Pencils are sharpened. Notebooks are open. Students are intently focused. Even though the school day has been over for a while.
“Power Hour” is just getting underway at Hardeeville Elementary.
“Power Hour involves providing a dedicated time for after-school homework help for our members,” explained James Dismond of the Boys & Girls Clubs of the Lowcountry in Jasper County, South Carolina.
This isn’t traditional tutoring. Power Hour is focused on creating an engaging homework partnership between Club volunteers and members to help students of every age become self-directed learners. Power Hour tutoring is also personalized, varying day by day and student by student.
“We connect with teachers to find out where our students need help most,” said Dismond.
The tutoring is incredibly important. But lessons at the Boys & Girls Clubs extend beyond science, math and reading. This is an experiential classroom that promotes members developing interpersonal skills and building relationships with adult volunteers – Club Professionals as they’re called.
It takes one positive adult to change the trajectory of a child’s life.
James Dismond, Boys & Girls Clubs of the Lowcountry in Jasper County
Jimmie Lawrence is one of those Club Professionals. He mentors students during Power Hour. You’re also likely to see Lawrence setting up and tearing down tables for fundraisers like the Boys & Girls Clubs’ Hunt, Fish and Shoot event or attending a Jasper County Club Board meeting through his leadership role with the nonprofit.
“It brings me joy,” said Lawrence, a branch manager for Regions in Ridgeland, S.C. “This cause is really close to my heart.”
Lawrence’s energy is contagious.
“Jimmie high-fives every member,” said Dismond. “He kneels down when he talks with students to make the playing field equal for them. By doing this, Jimmie is conveying, ‘I hear what you’re saying, and you are important.’”
It’s a message that resonates with – and helps instill a greater sense of self-confidence in – the students. Just ask them.
“Because of Mr. Jimmie and the people at Boys and Girls Club, I know what it feels like to be safe and be loved,” said London, age 9.
“Mr. Jimmie and the board come into the Club and help us with building out of paper and all kinds of fun stuff,” added Jake, age 7.
Lawrence has been involved with the Boys & Girls Clubs since 2014. And while he’s actively volunteered the entire time, he’s played an especially important role in convincing others to join him lately as the organization works to significantly expand outreach.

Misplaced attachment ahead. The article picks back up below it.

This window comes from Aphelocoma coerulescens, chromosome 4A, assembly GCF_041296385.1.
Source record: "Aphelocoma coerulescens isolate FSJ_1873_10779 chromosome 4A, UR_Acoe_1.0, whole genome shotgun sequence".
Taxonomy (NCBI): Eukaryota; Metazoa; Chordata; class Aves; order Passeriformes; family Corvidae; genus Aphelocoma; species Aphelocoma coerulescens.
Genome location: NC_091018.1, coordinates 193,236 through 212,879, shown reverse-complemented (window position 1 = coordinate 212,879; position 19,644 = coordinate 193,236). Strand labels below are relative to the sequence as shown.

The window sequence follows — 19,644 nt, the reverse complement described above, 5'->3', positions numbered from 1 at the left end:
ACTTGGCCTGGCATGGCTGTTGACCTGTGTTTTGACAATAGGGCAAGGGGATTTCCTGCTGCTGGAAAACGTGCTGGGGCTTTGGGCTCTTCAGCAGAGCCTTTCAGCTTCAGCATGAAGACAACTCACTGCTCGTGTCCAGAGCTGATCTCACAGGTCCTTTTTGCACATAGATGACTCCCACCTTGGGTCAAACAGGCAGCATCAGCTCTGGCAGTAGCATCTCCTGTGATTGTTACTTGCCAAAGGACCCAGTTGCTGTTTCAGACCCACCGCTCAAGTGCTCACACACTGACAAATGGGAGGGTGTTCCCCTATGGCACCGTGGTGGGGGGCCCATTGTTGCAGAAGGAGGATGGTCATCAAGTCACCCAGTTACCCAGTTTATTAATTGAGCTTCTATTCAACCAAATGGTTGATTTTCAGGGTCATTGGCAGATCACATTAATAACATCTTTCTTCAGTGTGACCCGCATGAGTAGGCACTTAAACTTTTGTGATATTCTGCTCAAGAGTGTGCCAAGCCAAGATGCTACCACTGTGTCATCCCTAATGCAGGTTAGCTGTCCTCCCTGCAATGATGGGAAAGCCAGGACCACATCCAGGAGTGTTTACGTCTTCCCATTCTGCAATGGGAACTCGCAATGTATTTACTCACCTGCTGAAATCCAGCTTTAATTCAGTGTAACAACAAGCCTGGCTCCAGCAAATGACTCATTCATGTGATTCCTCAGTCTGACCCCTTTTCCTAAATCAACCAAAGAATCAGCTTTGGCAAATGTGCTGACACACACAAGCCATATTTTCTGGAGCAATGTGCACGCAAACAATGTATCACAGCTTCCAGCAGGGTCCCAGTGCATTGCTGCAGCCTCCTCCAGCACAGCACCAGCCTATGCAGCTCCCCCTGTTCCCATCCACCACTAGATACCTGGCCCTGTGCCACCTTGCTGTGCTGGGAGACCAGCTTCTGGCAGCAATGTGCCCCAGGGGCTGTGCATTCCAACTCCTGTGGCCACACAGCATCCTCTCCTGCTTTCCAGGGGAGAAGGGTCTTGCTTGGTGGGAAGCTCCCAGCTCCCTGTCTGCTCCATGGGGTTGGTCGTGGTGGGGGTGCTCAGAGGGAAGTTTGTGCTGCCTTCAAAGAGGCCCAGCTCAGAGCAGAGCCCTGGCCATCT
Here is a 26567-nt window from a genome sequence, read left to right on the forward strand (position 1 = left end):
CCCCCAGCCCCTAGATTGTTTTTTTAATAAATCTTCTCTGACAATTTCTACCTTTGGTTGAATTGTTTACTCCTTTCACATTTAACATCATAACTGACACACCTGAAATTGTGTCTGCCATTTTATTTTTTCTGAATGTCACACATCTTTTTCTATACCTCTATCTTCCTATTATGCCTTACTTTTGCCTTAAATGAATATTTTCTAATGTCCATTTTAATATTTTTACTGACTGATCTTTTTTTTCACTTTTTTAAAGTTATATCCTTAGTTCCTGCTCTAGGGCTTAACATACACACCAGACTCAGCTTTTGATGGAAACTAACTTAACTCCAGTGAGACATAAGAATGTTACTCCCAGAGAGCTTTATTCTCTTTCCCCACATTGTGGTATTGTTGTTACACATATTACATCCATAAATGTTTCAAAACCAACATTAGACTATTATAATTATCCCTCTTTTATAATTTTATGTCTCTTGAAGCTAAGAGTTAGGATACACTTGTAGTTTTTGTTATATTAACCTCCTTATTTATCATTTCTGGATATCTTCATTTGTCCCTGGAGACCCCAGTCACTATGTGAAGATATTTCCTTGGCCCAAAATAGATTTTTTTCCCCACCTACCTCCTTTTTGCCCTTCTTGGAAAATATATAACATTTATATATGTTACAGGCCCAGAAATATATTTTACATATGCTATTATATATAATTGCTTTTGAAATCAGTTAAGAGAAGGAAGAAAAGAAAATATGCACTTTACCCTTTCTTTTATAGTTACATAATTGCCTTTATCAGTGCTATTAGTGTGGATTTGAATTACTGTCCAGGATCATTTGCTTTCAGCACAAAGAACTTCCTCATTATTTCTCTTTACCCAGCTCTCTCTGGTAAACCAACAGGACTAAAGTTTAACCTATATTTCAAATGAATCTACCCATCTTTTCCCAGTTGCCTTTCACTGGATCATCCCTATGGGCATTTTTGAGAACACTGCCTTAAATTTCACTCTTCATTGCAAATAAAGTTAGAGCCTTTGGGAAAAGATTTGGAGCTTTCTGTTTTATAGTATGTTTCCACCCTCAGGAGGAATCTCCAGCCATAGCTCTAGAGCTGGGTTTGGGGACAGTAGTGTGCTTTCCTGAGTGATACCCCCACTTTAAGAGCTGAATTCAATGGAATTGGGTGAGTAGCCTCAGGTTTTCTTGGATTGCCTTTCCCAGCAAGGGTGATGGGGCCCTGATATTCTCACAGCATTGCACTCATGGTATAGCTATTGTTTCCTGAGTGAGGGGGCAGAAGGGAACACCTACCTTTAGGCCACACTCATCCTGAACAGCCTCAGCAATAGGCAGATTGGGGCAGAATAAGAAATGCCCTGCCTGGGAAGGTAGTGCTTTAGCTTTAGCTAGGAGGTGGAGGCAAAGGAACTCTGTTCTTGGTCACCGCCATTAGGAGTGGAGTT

“The need for our services has exploded,” said Lawrence, pointing out the local Clubs are at full capacity and have a waiting list of children. “Our rural areas face challenges of poverty and food deserts. There are single-parent homes with parents who may work two jobs to make ends meet and grandparents helping to raise their grandchildren.”
To address those needs and the wait list, Lawrence speaks with business leaders about how the Boys & Girls Clubs of Jasper County are more than an after-school resource. They’re crucial for the strength and vitality of the community.
“I want to share insights on how impactful the Clubs are in the community,” said Lawrence. “It’s about bringing something that’s on paper to life.”
Dismond agrees. “I’ve had members tell me the Club has taught them how to dream. They imagine what’s possible for their future. Jimmie is helping us share that message.”
Lawrence makes sure potential partners know the Clubs are about more than tutoring. There’s further education, such as the Clubs’ Passport to Manhood program addressing character and leadership for boys ages 5 to 13. The Clubs offer the SMART Girls program to foster health, fitness and self-esteem among its girl members.
The Clubs also ensure members have other important needs met by serving a hot, healthy dinner, nutritious snacks and creating a sense of connection – from a personal and technology perspective.
“Some of our members don’t have a computer or internet access at home,” said Lawrence. “We can tap into the network at school to help members complete their homework before they leave so they don’t have to visit a store on the way home to access Wi-Fi or leave the assignments incomplete because of lack of access.”
While the Boys & Girls Clubs of the Lowcountry serves 2,800 children in 10 locations, the Hardeeville Elementary site is a pilot project that just launched in August of 2019 thanks to funding from a 21st Century Community Learning Center grant. Dismond is grateful for Lawrence’s commitment to sharing the work of the Hardeeville Club with others in Jasper County in helping obtain the funding.
“It takes one positive adult to change the trajectory of a child’s life,” said Dismond. “Jimmie’s efforts have influenced a lot of programs. He’s helped us structure our ‘Money Matters’ program, collected backpacks and connected us to grant funders through the presentations he gives.”
Lawrence acknowledges he gets something out of this, too. The positive response from students when he visits Hardeeville ranks at the top of the list.
“When someone is that happy to see you enter a room, it makes me feel like a rock star,” said Lawrence.
It’s encouraged his own growth, too.
“I learn something new every time I come to the Club,” he said.
They call it Power Hour. But, really, the impact lasts far longer. Lawrence believes students will look back and see their time in the Clubs as a chance to reach higher and build a brighter future.
“I’m grateful Regions gives me a platform to do this. You never realize the impact you’re making by just being around.”